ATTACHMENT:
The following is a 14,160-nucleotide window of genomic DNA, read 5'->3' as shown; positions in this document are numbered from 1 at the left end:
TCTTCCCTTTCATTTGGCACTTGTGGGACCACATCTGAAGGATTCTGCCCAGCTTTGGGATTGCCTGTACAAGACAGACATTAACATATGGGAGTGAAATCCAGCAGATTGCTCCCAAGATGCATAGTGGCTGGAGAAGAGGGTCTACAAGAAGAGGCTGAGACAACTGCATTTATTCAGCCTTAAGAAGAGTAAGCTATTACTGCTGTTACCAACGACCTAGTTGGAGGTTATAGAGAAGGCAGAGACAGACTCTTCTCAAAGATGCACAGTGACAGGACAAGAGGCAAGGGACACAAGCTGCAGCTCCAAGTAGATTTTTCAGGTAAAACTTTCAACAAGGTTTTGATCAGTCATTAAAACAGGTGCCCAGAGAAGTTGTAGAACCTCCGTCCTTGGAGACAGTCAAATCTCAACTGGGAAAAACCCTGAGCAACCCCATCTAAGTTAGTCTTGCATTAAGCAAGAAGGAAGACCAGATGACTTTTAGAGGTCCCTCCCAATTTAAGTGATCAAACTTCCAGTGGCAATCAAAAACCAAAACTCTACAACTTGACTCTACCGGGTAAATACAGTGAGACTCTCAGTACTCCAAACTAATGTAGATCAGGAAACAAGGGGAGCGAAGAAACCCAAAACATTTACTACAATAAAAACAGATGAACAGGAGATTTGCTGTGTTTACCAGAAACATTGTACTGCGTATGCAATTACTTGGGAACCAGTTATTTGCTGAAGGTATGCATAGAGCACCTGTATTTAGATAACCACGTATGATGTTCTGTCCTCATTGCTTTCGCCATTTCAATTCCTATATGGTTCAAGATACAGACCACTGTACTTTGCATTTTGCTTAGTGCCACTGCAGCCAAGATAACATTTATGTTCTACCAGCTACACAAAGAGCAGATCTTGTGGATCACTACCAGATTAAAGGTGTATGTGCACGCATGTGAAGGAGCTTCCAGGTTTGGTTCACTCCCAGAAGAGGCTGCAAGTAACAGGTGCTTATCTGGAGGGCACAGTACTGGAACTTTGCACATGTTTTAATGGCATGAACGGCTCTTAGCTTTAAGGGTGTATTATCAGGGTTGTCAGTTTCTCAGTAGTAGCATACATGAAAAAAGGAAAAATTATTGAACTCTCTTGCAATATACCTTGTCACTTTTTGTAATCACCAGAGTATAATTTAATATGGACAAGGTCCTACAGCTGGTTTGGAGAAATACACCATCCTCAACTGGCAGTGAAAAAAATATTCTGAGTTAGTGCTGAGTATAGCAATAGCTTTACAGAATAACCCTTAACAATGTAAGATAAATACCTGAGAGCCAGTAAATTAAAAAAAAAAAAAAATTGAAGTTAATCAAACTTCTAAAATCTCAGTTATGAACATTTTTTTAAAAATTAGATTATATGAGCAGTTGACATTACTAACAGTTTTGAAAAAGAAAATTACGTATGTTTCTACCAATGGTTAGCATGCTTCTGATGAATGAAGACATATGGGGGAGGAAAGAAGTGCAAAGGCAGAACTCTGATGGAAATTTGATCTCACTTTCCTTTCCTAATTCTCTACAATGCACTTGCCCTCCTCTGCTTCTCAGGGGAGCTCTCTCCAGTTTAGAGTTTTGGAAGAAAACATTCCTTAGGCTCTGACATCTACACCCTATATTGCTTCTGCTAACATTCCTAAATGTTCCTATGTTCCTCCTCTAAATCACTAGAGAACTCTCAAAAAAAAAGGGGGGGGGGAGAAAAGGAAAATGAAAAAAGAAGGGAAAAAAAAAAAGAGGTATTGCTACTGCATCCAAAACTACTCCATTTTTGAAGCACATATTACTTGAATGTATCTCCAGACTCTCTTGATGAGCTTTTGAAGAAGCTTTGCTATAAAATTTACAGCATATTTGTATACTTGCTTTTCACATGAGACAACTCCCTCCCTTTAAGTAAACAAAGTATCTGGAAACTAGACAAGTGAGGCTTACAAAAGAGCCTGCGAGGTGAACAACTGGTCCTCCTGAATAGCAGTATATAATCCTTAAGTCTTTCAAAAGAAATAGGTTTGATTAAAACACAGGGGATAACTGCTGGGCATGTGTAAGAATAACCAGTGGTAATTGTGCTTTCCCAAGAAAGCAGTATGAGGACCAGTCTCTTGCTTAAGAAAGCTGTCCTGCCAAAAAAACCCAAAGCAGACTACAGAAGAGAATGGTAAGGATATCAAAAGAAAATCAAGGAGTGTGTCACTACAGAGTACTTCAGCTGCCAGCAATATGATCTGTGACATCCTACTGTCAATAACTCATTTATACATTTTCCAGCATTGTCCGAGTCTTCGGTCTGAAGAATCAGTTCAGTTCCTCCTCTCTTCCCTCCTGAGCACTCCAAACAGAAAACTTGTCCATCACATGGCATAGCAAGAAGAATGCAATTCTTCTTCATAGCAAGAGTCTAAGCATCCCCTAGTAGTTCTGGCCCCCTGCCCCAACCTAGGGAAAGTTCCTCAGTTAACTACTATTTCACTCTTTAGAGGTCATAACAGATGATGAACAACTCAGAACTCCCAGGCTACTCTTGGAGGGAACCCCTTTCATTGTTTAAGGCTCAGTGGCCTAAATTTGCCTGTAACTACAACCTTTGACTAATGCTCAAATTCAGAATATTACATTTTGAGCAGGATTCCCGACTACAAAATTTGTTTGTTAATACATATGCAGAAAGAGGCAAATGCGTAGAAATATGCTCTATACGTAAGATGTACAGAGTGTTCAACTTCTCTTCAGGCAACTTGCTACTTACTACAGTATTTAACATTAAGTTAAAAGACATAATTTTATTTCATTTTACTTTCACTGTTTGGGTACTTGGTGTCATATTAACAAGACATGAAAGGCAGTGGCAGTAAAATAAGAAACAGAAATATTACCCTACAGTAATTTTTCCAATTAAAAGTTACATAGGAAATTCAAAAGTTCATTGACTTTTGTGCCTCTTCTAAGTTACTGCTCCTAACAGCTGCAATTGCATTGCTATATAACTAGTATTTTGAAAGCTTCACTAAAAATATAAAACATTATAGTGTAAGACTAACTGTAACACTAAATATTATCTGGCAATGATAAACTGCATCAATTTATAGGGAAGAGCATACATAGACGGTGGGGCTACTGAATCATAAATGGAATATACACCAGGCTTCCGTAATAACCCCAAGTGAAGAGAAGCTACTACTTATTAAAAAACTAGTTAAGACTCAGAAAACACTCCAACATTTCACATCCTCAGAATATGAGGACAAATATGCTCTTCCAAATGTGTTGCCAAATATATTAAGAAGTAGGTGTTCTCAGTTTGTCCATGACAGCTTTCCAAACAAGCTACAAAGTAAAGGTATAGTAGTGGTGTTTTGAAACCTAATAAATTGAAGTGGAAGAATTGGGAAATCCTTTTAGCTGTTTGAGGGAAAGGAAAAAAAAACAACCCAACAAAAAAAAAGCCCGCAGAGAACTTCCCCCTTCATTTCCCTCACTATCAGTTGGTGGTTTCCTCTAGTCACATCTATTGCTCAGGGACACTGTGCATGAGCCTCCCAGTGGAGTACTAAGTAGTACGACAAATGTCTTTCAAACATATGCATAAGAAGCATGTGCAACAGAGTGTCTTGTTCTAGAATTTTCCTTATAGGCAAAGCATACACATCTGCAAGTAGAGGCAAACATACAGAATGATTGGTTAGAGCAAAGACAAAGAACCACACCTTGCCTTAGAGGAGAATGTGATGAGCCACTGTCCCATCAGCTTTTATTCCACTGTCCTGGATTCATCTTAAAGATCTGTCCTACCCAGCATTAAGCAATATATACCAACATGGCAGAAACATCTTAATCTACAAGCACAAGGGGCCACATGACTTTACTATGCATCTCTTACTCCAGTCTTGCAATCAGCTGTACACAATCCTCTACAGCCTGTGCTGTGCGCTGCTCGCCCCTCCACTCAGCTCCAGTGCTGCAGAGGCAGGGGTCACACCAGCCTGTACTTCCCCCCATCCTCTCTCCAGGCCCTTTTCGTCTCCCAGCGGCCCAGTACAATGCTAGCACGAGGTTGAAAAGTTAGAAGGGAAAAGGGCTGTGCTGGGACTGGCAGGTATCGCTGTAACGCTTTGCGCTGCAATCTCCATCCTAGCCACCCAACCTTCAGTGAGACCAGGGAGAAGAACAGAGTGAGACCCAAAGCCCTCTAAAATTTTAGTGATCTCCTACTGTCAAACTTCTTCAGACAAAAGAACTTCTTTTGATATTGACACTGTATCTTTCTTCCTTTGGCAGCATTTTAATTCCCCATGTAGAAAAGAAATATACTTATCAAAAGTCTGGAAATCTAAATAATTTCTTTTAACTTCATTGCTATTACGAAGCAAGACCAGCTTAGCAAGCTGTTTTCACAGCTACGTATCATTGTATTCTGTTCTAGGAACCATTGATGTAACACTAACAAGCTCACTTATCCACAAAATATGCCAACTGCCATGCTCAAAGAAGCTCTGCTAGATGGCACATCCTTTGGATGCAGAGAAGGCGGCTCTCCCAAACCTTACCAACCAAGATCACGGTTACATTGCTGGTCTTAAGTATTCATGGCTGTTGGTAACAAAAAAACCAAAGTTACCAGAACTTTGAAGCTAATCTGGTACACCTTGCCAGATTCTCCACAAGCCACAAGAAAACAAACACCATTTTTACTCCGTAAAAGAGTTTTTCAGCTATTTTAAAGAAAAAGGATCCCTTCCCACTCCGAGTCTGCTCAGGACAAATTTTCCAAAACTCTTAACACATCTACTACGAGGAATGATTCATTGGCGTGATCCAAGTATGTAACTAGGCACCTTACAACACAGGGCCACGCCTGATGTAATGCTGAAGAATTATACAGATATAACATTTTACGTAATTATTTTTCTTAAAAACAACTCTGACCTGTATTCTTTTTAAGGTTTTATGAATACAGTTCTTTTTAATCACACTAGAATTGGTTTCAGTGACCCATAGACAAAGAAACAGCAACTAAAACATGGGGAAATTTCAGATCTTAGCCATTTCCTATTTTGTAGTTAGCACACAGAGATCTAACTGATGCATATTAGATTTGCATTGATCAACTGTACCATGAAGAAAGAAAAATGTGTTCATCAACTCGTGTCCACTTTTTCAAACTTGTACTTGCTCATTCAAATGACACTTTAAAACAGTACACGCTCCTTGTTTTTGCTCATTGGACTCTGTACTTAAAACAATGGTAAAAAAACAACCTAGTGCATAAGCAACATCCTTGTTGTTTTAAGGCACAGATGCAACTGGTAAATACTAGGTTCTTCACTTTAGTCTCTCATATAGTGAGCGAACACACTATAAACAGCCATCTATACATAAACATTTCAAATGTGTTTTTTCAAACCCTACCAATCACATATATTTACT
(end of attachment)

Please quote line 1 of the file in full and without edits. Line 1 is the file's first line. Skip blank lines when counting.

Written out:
The following is a 14,160-nucleotide window of genomic DNA, read 5'->3' as shown; positions in this document are numbered from 1 at the left end: